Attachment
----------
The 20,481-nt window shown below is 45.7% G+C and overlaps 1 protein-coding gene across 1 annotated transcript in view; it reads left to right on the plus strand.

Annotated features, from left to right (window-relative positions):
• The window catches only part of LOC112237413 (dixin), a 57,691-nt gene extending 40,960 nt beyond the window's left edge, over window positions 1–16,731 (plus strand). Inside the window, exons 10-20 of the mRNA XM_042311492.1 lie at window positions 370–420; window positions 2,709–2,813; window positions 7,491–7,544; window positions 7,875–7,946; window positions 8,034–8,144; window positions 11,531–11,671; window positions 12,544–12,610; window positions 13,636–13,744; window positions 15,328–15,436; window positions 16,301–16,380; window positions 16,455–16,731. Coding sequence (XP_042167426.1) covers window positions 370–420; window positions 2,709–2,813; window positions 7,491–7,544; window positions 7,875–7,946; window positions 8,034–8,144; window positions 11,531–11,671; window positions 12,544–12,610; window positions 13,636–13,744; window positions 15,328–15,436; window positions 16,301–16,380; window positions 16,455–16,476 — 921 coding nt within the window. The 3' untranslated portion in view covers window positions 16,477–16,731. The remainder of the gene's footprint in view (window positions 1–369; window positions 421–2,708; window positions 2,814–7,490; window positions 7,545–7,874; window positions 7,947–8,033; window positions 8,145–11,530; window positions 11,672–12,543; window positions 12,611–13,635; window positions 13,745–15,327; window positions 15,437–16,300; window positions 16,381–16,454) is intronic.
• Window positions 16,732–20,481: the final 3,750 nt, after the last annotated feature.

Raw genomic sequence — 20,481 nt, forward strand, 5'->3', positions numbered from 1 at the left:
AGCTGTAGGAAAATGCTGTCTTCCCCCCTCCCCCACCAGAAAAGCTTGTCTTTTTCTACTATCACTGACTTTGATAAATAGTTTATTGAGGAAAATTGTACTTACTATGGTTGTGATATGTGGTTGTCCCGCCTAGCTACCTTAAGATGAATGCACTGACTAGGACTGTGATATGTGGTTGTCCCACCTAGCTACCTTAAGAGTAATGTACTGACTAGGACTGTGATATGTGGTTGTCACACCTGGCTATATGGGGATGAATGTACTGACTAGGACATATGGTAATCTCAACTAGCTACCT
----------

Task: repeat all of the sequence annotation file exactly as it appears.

The 20,481-nt window shown below is 45.7% G+C and overlaps 1 protein-coding gene across 1 annotated transcript in view; it reads left to right on the plus strand.

Annotated features, from left to right (window-relative positions):
• The window catches only part of LOC112237413 (dixin), a 57,691-nt gene extending 40,960 nt beyond the window's left edge, over window positions 1–16,731 (plus strand). Inside the window, exons 10-20 of the mRNA XM_042311492.1 lie at window positions 370–420; window positions 2,709–2,813; window positions 7,491–7,544; window positions 7,875–7,946; window positions 8,034–8,144; window positions 11,531–11,671; window positions 12,544–12,610; window positions 13,636–13,744; window positions 15,328–15,436; window positions 16,301–16,380; window positions 16,455–16,731. Coding sequence (XP_042167426.1) covers window positions 370–420; window positions 2,709–2,813; window positions 7,491–7,544; window positions 7,875–7,946; window positions 8,034–8,144; window positions 11,531–11,671; window positions 12,544–12,610; window positions 13,636–13,744; window positions 15,328–15,436; window positions 16,301–16,380; window positions 16,455–16,476 — 921 coding nt within the window. The 3' untranslated portion in view covers window positions 16,477–16,731. The remainder of the gene's footprint in view (window positions 1–369; window positions 421–2,708; window positions 2,814–7,490; window positions 7,545–7,874; window positions 7,947–8,033; window positions 8,145–11,530; window positions 11,672–12,543; window positions 12,611–13,635; window positions 13,745–15,327; window positions 15,437–16,300; window positions 16,381–16,454) is intronic.
• Window positions 16,732–20,481: the final 3,750 nt, after the last annotated feature.

Raw genomic sequence — 20,481 nt, forward strand, 5'->3', positions numbered from 1 at the left:
AGCTGTAGGAAAATGCTGTCTTCCCCCCTCCCCCACCAGAAAAGCTTGTCTTTTTCTACTATCACTGACTTTGATAAATAGTTTATTGAGGAAAATTGTACTTACTATGGTTGTGATATGTGGTTGTCCCGCCTAGCTACCTTAAGATGAATGCACTGACTAGGACTGTGATATGTGGTTGTCCCACCTAGCTACCTTAAGAGTAATGTACTGACTAGGACTGTGATATGTGGTTGTCACACCTGGCTATATGGGGATGAATGTACTGACTAGGACATATGGTAATCTCAACTAGCTACCT